Although it has been heralded as a piece of "life-saving" legislation for the housing market, The Housing and Economic Recovery Act of 2008 that will kick in on October 1st contains some important provisions that will affect our industry adversely:
- It eliminates DAP (downpayment assistance programs) that allowed buyers to borrow 100% of the purchase price. While this makes sense from a risk-based analysis point of view (these types of loans defaulted at a much higher rate than loans where the buyer actually puts in a downpayment out of their own money) it does not stimulate the housing industry, restricting first-home buyers, who are the ones supportuing the whole housing "food chain". No one disputes that homeowners have more to lose if they have a downpayment, so maybe they will "try harder" to make ends meet when the going gets tough. But a responsible, stable income buyer will be a better credit risk than an irresponsible buyer with a downpayment.
Comment: I believe that this provision will affect the demand from first-home buyers substantially. In this economic climate it is very difficult for a person with moderate to low income to save any substantial amount for a downpayment. A more equitable and fair way of determining default risk and access to use these types of programs would be by looking at the buyer's ability to pay (income & employment history) and financial responsibility track record (i.e. credit scores).
- It amends Section 121 of the Internal Revenue Code (which is the exclusion that allows homeowners to sell their qualifying primary residence and exclude up to $250,000 ($500,000 for a couple) of capital gain from capital gains tax. Many savvy investors were combining this exclusion with the 1031 exchange provisions to build up equity via several 1031 exchange transactions, and then convert this investment property to a primary residence to take advantage of the capital gain break. With this amendment, Section 121 no longer permits homeowners to take advantage of the full tax-free exclusion on the sale of a home that was their primary residence if there was a non-qualified use of the property (i.e. investment) prior to being held as primary residence.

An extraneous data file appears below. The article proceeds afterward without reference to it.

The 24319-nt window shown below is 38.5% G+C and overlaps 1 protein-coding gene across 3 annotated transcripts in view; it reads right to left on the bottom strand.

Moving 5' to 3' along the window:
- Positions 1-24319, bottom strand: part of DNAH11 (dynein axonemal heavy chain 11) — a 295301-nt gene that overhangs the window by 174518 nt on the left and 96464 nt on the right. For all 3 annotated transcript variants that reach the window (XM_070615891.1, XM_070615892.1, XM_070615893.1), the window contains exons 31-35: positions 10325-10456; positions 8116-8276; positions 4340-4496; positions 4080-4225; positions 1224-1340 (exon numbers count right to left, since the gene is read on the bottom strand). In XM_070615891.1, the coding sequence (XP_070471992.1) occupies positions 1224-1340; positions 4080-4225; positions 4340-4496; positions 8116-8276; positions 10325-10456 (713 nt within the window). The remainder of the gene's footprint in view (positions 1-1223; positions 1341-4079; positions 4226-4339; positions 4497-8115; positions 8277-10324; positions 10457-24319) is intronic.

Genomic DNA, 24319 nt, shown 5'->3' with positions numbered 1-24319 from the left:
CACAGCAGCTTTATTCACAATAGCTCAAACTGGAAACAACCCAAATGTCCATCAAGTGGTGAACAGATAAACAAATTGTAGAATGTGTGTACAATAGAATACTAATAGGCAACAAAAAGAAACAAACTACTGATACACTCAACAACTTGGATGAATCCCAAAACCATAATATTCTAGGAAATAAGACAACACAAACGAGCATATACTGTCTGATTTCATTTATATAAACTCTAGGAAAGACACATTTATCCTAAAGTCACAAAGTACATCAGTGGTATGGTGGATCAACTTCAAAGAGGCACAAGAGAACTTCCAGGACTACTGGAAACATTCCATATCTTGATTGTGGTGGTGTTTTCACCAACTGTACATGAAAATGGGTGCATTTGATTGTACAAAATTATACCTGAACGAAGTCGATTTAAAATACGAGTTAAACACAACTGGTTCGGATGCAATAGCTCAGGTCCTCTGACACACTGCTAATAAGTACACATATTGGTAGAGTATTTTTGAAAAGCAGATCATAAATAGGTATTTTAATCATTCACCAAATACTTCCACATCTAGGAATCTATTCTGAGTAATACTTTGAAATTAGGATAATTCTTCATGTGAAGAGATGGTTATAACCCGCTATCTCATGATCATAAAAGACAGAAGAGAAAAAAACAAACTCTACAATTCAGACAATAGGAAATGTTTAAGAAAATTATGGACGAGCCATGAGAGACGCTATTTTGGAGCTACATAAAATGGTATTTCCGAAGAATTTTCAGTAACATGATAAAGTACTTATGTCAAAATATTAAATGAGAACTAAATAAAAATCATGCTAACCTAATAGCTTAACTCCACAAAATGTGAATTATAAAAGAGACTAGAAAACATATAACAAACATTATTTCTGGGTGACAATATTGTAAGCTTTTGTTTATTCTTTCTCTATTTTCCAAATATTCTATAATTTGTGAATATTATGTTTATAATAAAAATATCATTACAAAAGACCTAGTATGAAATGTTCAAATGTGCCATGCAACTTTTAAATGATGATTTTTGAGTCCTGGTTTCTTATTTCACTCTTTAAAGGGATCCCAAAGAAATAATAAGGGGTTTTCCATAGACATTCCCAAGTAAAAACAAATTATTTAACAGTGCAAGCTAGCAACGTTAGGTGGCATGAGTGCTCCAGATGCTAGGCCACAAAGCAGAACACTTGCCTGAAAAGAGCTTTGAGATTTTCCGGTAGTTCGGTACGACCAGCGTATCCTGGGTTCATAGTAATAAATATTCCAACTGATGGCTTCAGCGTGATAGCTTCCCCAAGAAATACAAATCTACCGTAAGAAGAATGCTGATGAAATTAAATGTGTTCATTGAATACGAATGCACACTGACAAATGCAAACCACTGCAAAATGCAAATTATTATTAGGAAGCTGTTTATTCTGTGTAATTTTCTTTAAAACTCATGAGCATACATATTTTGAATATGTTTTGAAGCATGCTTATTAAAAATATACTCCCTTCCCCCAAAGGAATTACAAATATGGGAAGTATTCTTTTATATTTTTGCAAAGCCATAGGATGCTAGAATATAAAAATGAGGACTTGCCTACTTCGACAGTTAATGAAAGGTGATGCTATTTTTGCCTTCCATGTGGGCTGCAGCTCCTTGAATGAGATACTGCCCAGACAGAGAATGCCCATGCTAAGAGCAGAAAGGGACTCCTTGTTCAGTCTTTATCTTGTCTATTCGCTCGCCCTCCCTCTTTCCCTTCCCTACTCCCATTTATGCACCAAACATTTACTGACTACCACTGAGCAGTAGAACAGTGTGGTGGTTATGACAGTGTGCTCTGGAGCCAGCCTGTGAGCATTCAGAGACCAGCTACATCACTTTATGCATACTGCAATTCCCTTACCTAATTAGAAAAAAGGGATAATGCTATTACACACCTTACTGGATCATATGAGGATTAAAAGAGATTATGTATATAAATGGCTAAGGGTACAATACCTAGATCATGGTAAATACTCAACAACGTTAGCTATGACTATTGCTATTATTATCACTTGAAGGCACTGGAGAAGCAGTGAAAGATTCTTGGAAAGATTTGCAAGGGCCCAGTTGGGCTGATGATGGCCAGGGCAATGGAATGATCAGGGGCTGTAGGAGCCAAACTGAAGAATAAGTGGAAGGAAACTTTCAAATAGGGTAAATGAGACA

Comment: I believe this amendment is just closing a loophole that only savvy investors with high net worth were using, so I am OK with it. However, it will restrict the demand for investment property transacted with investors looking to maximize their tax-free equity, and the sale of homes via 1031 exchanges.
- It provides up to $7,500 in tax credits for first home buyers (or individuals who have not owned a home in the last 3 years). While this is being publicized as a "great thing" for our industry, this amount is only an interest-free loan for a 15-year period.
My opinion: People with irresponsible credit behavior will be lured into home ownership by the shine of this tax credit (we are already seeing many volume builders advertising this credit) , will spend the $7,500 on consumer goods when they receive it, and increase their indebtness to the point of default. I believe it is our duty as REALTORS to point out to our clients that they will have to pay this amount back, and strongly suggest that they use the $7,500 instead to pay off high interest credit lines, or principal off their mortgage to shorten the life of the loan, build equity and have some forced savings.